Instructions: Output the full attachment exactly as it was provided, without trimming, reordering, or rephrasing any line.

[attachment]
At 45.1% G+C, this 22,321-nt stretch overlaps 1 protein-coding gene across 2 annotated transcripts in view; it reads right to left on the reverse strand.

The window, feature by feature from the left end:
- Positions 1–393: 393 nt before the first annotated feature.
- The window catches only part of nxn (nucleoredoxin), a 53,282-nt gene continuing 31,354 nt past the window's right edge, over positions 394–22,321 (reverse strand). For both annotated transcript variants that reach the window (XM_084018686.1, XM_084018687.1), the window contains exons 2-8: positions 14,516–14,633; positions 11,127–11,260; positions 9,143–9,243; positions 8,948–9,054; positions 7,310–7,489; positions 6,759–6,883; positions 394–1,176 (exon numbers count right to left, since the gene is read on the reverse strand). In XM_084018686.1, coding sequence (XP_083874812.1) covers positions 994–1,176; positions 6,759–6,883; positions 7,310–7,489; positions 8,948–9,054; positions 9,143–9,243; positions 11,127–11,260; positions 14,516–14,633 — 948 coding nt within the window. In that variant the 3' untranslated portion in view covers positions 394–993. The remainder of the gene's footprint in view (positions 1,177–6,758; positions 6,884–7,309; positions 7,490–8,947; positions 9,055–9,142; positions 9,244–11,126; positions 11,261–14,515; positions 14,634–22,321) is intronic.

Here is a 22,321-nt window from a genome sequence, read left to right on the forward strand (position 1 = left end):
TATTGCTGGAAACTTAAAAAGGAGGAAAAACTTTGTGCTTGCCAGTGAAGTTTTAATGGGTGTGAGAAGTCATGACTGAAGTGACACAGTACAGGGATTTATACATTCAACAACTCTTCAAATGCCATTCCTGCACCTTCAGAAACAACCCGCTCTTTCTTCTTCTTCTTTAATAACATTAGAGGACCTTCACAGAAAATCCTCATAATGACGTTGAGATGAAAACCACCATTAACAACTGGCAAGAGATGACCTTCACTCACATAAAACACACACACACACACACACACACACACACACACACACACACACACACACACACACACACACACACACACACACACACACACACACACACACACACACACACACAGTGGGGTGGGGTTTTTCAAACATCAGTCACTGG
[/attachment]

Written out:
At 45.1% G+C, this 22,321-nt stretch overlaps 1 protein-coding gene across 2 annotated transcripts in view; it reads right to left on the reverse strand.

The window, feature by feature from the left end:
- Positions 1–393: 393 nt before the first annotated feature.
- The window catches only part of nxn (nucleoredoxin), a 53,282-nt gene continuing 31,354 nt past the window's right edge, over positions 394–22,321 (reverse strand). For both annotated transcript variants that reach the window (XM_084018686.1, XM_084018687.1), the window contains exons 2-8: positions 14,516–14,633; positions 11,127–11,260; positions 9,143–9,243; positions 8,948–9,054; positions 7,310–7,489; positions 6,759–6,883; positions 394–1,176 (exon numbers count right to left, since the gene is read on the reverse strand). In XM_084018686.1, coding sequence (XP_083874812.1) covers positions 994–1,176; positions 6,759–6,883; positions 7,310–7,489; positions 8,948–9,054; positions 9,143–9,243; positions 11,127–11,260; positions 14,516–14,633 — 948 coding nt within the window. In that variant the 3' untranslated portion in view covers positions 394–993. The remainder of the gene's footprint in view (positions 1,177–6,758; positions 6,884–7,309; positions 7,490–8,947; positions 9,055–9,142; positions 9,244–11,126; positions 11,261–14,515; positions 14,634–22,321) is intronic.

Here is a 22,321-nt window from a genome sequence, read left to right on the forward strand (position 1 = left end):
TATTGCTGGAAACTTAAAAAGGAGGAAAAACTTTGTGCTTGCCAGTGAAGTTTTAATGGGTGTGAGAAGTCATGACTGAAGTGACACAGTACAGGGATTTATACATTCAACAACTCTTCAAATGCCATTCCTGCACCTTCAGAAACAACCCGCTCTTTCTTCTTCTTCTTTAATAACATTAGAGGACCTTCACAGAAAATCCTCATAATGACGTTGAGATGAAAACCACCATTAACAACTGGCAAGAGATGACCTTCACTCACATAAAACACACACACACACACACACACACACACACACACACACACACACACACACACACACACACACACACACACACACACACACACACACACACACACACACACACACAGTGGGGTGGGGTTTTTCAAACATCAGTCACTGG